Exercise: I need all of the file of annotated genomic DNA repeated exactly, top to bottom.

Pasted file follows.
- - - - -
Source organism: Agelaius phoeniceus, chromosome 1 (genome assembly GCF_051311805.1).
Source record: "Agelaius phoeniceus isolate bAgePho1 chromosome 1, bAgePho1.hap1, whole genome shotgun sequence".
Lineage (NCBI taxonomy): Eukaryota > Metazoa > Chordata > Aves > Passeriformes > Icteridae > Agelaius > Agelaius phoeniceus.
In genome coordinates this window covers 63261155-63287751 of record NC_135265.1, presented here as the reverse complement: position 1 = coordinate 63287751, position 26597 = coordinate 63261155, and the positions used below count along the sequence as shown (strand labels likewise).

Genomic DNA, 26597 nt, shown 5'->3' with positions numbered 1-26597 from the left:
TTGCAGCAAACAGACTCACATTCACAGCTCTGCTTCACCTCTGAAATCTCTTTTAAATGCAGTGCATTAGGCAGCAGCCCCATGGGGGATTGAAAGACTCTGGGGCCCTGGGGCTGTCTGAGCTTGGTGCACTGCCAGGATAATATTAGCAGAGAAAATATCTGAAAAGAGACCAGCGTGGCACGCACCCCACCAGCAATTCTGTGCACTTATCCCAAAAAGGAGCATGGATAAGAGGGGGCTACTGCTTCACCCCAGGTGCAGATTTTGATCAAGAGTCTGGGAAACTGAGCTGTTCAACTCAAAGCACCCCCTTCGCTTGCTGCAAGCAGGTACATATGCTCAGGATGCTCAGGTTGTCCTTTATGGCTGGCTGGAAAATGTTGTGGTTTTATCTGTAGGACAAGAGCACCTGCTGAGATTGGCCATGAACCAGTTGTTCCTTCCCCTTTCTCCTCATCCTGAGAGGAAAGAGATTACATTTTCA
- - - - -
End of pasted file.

Source organism: Agelaius phoeniceus, chromosome 1 (genome assembly GCF_051311805.1).
Source record: "Agelaius phoeniceus isolate bAgePho1 chromosome 1, bAgePho1.hap1, whole genome shotgun sequence".
Lineage (NCBI taxonomy): Eukaryota > Metazoa > Chordata > Aves > Passeriformes > Icteridae > Agelaius > Agelaius phoeniceus.
In genome coordinates this window covers 63261155-63287751 of record NC_135265.1, presented here as the reverse complement: position 1 = coordinate 63287751, position 26597 = coordinate 63261155, and the positions used below count along the sequence as shown (strand labels likewise).

Genomic DNA, 26597 nt, shown 5'->3' with positions numbered 1-26597 from the left:
TTGCAGCAAACAGACTCACATTCACAGCTCTGCTTCACCTCTGAAATCTCTTTTAAATGCAGTGCATTAGGCAGCAGCCCCATGGGGGATTGAAAGACTCTGGGGCCCTGGGGCTGTCTGAGCTTGGTGCACTGCCAGGATAATATTAGCAGAGAAAATATCTGAAAAGAGACCAGCGTGGCACGCACCCCACCAGCAATTCTGTGCACTTATCCCAAAAAGGAGCATGGATAAGAGGGGGCTACTGCTTCACCCCAGGTGCAGATTTTGATCAAGAGTCTGGGAAACTGAGCTGTTCAACTCAAAGCACCCCCTTCGCTTGCTGCAAGCAGGTACATATGCTCAGGATGCTCAGGTTGTCCTTTATGGCTGGCTGGAAAATGTTGTGGTTTTATCTGTAGGACAAGAGCACCTGCTGAGATTGGCCATGAACCAGTTGTTCCTTCCCCTTTCTCCTCATCCTGAGAGGAAAGAGATTACATTTTCA